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8 Strange Fried Foods in Tokyo That May Change Your Life

By Andrew Richdale

Dec 10, 2015

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Okonomiyaki, a savory fried pancake.

All photos by author

Okonomiyaki, a savory fried pancake.

Fried cilantro. That's really all you need to know.

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Most people think you fly 5,000 miles over the Pacific to Tokyo for a memorable sushi omakase experience or seemingly bottomless bowls of ramen. Those are unmissable, but the city also nails the art of frying. Here, eight unexpected crispy bites beyond the traditional shrimp tempura—and all of them worth the artery cloggage.

1. Tachinomi's Cilantro Tempura
Named after the standing bars typical of Japan, Tachinomi (AKA Tachinomi Tempura Kikuya) has a more contemporary feel and a few modern additions to its menu. The house favorite is fried cilantro (listed in British English on the menu as coriander). The chef grabs bunches of damp leaves, rolls them in batter, and tosses them in the fryer whole.


2. Gyoza from Harajuku Gyozaro
There are spots for gyoza (pan-fried dumplings, generally filled with pork, garlic, and chives) all over the city. It's hard to find a bad one. What makes this place especially great is the lively scene at the bar and the fact they fry the dumpling edges extra crispy. Sixteen gyoza and an order of palate-cleansing fresh cucumbers with miso sets you back about $10.

3. Fried Udon Noodles
You know those fried noodles you get on a generic "Asian salad"? These, which many udon spots serve as a starter, are like those—just better.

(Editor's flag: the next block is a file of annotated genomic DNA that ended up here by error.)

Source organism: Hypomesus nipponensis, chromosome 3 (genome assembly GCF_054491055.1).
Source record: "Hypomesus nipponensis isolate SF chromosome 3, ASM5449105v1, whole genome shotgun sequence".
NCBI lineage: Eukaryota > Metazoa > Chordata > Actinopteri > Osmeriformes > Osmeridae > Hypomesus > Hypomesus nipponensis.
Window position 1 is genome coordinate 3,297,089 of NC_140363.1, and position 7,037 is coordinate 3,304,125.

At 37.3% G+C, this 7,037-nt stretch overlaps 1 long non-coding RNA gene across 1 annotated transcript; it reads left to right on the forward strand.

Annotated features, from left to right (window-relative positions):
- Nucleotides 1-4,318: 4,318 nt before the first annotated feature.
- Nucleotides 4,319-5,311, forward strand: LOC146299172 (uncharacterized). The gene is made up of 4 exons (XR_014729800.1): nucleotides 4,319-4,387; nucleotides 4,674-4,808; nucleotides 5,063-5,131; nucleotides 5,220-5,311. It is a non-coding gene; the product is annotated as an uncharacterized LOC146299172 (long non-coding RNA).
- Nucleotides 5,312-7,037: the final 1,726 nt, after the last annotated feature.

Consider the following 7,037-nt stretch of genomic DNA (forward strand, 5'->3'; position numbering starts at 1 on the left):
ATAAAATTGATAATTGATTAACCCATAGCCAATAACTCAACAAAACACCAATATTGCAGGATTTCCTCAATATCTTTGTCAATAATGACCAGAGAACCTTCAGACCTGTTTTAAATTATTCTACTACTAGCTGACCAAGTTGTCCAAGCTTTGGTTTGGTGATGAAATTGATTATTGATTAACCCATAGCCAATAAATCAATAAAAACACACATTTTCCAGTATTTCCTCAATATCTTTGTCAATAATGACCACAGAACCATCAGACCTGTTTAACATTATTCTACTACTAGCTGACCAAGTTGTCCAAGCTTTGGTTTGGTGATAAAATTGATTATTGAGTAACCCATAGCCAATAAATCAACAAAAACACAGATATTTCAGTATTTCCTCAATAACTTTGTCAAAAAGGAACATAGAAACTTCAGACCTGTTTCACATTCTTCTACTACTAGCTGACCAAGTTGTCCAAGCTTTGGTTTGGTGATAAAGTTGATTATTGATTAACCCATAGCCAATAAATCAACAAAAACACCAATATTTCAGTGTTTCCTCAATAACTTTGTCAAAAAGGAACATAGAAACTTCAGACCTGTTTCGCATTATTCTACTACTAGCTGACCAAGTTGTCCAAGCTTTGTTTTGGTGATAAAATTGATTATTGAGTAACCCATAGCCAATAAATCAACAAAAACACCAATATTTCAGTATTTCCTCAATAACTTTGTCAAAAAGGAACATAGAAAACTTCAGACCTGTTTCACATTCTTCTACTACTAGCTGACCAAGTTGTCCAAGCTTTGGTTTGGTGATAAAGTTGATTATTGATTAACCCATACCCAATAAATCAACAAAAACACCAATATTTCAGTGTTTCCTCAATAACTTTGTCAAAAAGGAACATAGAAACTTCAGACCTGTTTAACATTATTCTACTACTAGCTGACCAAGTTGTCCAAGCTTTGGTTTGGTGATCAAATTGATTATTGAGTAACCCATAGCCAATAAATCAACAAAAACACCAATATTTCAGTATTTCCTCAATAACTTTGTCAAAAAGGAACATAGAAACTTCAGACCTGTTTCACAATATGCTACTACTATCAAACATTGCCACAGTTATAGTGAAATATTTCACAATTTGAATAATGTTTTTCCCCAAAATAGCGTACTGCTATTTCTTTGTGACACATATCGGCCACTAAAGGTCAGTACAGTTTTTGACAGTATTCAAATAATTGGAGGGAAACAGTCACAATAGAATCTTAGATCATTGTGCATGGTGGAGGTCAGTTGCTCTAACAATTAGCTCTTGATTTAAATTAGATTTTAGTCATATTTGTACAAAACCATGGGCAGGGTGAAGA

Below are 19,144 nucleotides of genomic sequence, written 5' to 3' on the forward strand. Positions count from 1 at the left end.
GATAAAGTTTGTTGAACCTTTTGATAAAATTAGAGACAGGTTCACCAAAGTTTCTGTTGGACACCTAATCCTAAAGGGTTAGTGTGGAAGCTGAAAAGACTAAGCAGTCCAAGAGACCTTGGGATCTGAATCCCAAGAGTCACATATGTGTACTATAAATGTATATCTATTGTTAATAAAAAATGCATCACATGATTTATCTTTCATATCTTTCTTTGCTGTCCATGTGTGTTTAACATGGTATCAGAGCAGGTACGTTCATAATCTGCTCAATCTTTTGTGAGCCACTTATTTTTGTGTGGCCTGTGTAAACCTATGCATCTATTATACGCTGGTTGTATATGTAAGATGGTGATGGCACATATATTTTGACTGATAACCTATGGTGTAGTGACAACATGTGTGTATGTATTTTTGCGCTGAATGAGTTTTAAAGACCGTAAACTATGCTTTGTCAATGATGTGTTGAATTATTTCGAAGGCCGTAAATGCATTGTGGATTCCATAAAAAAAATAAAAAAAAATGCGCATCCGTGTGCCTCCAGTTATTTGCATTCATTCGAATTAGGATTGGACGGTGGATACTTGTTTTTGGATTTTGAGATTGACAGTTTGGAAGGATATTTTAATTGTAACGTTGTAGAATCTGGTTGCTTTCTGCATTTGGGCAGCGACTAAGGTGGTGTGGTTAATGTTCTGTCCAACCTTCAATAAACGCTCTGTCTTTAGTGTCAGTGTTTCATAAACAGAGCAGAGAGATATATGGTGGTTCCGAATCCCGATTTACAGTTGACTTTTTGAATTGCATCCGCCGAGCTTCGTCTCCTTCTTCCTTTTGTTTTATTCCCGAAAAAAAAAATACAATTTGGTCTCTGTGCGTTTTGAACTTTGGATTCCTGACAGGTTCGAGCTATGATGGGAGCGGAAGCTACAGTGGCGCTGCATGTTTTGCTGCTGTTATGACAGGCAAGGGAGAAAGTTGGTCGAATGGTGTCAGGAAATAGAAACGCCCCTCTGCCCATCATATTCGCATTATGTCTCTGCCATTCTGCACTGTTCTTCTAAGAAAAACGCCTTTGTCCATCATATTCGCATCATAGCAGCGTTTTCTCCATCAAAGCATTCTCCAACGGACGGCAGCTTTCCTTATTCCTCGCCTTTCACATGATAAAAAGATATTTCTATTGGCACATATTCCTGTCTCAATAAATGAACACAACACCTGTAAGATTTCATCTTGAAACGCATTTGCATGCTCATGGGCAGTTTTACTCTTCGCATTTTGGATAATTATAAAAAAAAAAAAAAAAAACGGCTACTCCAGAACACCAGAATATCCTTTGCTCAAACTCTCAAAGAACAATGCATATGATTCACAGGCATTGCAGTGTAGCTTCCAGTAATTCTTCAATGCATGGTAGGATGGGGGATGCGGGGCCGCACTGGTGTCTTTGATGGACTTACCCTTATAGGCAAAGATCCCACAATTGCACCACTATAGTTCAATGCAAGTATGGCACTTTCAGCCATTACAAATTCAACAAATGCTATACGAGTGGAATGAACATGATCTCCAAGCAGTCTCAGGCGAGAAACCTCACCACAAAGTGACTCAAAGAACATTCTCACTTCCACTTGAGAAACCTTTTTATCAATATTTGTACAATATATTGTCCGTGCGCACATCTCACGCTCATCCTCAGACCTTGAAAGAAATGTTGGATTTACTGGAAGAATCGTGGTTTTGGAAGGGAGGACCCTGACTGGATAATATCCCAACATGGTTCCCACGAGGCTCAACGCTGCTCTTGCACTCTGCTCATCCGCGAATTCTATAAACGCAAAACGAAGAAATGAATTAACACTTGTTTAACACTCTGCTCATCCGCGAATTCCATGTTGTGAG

Fried udon noodles


4. The Cinnamon Cronut from Boulangerie Eclin
In Koenji, a neighborhood west of Shinjuku, Boulangerie Eclin takes buttery pastry dough, ties it in a pretzel knot, fries it, and sprinkles it with sugar. If you rent an Airbnb in this under-the-radar neighborhood, which is great for vintage shopping, then this is a sweet morning spot.

5. Tensuke's Deep-Fried Egg
Tensuke is one of those spots in Tokyo that almost always has a line for a reason: The chef of this tempura bar cracks an egg in the fryer, flings the shell over his shoulder onto the floor (someone will pick it up later), sprinkles the egg with tempura, and tosses over a cup of rice. Puncture the yolk, mix it together, realize the 30 minute wait was totally worth it. (Another perk: The chef speaks good English.)

Deep-fried egg

6. Tsunahachi's Fresh Eel Tempura
Tsunahachi offers several different tasting menus, all affordable and all of which include eel that is pulled from a bucket of water. Make sure to grab a seat by the bar, where you can watch the chef nail down the head, take a knife to the eel, and feed battered slices to the fryer. Dip it in sauce and the wasabi salt from the counter.

7. Fukutake's Okonomiyaki
Although they are best enjoyed in their homeland of Osaka, okonomiyaki, savory fried pancakes filled with cabbage and often topped with a mound of green onion and a choice of protein, are not hard to find in Tokyo. Often, they're made in front of you. A waitress heats up your personal grill and drops the batter on so you can brown it to your liking. Fukutake is famous for its extra-fluffy ones.

Strawberry donut


8. Mr. Donut's Strawberry Donut
If you're fond of the strawberry Pocky, try Mr. Donut's pepto-pink donuts, which have the same creamy taste. There are open-late locations all over the city. The place is self-serve so just grab a tray, fill it up to your heart's content, and head to the cashier.

>>Next: Japanese Snowsurfing is the New Snowboarding

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